THREE STARS – Thought-provoking

In the classic style of a Somerset Maugham novel, “Up at the Villa” is a tale of romance and intrigue set within the changing politics of pre-World War II Florence.  Building on Maugham’s own experience as a spy for his native Britain during the first World War, the film presents a cynical view of life as it explores the motivations and relationships of the wealthy expatriates living in that beautiful city.

       The central figure of the tale is Mary Panton (Kristin Scott Thomas) who is the beautiful but destitute widow of a man whose alcoholism had not only bankrupt his family but also evolved into a physically abusive marriage with Mary before his accidental death due to driving under the influence.

       But now, through the generous provision of unnamed persons, Mary has been given the use of an exquisite villa in the hills of Florence.

       She is there to find a husband.

       This quaint plot is made interesting not only because of her affluent parties and friends, but also because Mary is so damaged by her first marriage that when she is given the choice between a stable and mature husband and a promiscuous playboy who plainly admits he could never be faithful to her, she chooses the latter.

       This is one of the most intriguing aspects of romantic attraction.  Observed here by Maugham, the most financially successful novelist of the 1930’s, modern therapists have identified this tendency to repeat the same mistakes in the choice of mates as being a major cause of failed second marriages.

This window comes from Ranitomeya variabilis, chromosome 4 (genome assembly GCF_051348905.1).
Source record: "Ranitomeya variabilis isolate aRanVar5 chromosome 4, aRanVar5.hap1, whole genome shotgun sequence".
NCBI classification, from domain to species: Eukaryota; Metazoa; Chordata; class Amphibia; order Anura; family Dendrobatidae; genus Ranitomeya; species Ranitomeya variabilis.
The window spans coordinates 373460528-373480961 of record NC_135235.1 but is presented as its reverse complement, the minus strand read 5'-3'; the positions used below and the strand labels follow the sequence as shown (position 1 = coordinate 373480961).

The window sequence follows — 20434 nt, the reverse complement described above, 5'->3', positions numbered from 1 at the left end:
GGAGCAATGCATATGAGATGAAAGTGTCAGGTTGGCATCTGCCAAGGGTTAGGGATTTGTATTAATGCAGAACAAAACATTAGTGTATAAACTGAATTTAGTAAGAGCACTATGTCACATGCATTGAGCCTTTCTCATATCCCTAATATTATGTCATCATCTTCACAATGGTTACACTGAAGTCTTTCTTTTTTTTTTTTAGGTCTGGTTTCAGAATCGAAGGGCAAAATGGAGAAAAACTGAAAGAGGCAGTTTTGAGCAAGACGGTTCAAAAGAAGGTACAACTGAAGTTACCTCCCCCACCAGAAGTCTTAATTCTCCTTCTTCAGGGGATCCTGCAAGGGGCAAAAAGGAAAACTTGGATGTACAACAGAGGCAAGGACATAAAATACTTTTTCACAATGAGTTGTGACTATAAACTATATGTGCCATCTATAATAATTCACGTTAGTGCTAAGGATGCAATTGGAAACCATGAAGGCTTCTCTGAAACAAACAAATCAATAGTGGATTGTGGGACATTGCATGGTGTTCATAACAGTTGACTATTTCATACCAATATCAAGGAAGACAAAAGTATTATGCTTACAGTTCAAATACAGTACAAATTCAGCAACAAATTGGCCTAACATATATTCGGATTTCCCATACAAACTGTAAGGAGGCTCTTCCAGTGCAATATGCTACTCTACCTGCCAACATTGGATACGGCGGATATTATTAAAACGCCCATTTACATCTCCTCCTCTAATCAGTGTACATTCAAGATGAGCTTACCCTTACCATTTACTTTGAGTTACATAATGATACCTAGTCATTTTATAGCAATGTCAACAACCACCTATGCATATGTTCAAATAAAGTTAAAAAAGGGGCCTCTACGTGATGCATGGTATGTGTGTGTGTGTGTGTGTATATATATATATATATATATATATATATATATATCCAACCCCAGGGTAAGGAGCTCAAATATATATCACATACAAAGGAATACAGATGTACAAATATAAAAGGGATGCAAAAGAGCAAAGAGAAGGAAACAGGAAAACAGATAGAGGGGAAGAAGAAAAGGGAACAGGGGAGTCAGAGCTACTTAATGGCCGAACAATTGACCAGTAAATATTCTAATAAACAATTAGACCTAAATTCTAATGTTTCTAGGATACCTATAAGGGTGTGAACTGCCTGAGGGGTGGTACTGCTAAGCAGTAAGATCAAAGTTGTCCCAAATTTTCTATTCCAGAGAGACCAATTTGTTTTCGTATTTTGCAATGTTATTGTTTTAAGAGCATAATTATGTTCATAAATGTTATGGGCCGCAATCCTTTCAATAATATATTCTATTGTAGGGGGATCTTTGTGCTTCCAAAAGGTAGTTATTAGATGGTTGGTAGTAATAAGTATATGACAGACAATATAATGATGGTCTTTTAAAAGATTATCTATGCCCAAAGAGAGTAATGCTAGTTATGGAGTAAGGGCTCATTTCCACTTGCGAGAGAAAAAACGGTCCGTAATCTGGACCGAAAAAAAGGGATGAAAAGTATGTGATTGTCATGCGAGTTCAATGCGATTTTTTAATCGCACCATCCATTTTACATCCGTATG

The mature offer of marriage comes from Sir Edgar Swift (James Fox).  A man of integrity and duty, he is offered the position of governor of India due to his fine reputation and solid character.  It is obvious that the wise choice, affirmed by all Mary’s friends, would be to marry Sir Edgar and live in the pomp and circumstance of his honored position.

       The alternative to this choice does not come in the form of a marriage proposal, for Rowley Flint (Sean Penn) offers only to get on a train with her and go away together.  Steadfastly determined to neither make commitments or plans, Rowley is not only promiscuous but is also still married to a woman he has abandoned but not divorced.

       This is the second intriguing aspect of romantic attraction.  Unlike mature love which involves the entire person - body, mind and spirit - romantic love is a cathexis of desire that is just as likely to cause a person pain as joy.

       The premier example of this reality occurs when Mary takes a tale of desire described by Princess San Ferinando (Anne Bancroft) as a model for her life.  The Princess described a night in which she committed adultery with a poverty-stricken man in order to give him a night of opulence and sexual delight as a gift.

        When Mary decides to model her own life on this immoral act, the consequences for her night of passion are dire and lead to a defining moment for both her and Sir Edgar.  It is only after these consequences that the Princess admits that she was only making up the tale and she never actually committed such an empty act.

       This is the third aspect of romantic love.  Often, the very models on which we pattern our lives end up being fictions which when lived out destroy  us.  This is perhaps a lesson we all need in a day when the role models of leaders and the tales of entertainment are of such obvious immorality but claim to hurt no one if practiced.  Nothing could be further from the truth.

Posted on June 1, 2011 and filed under 3 STARS, THOUGHT-PROVOKING.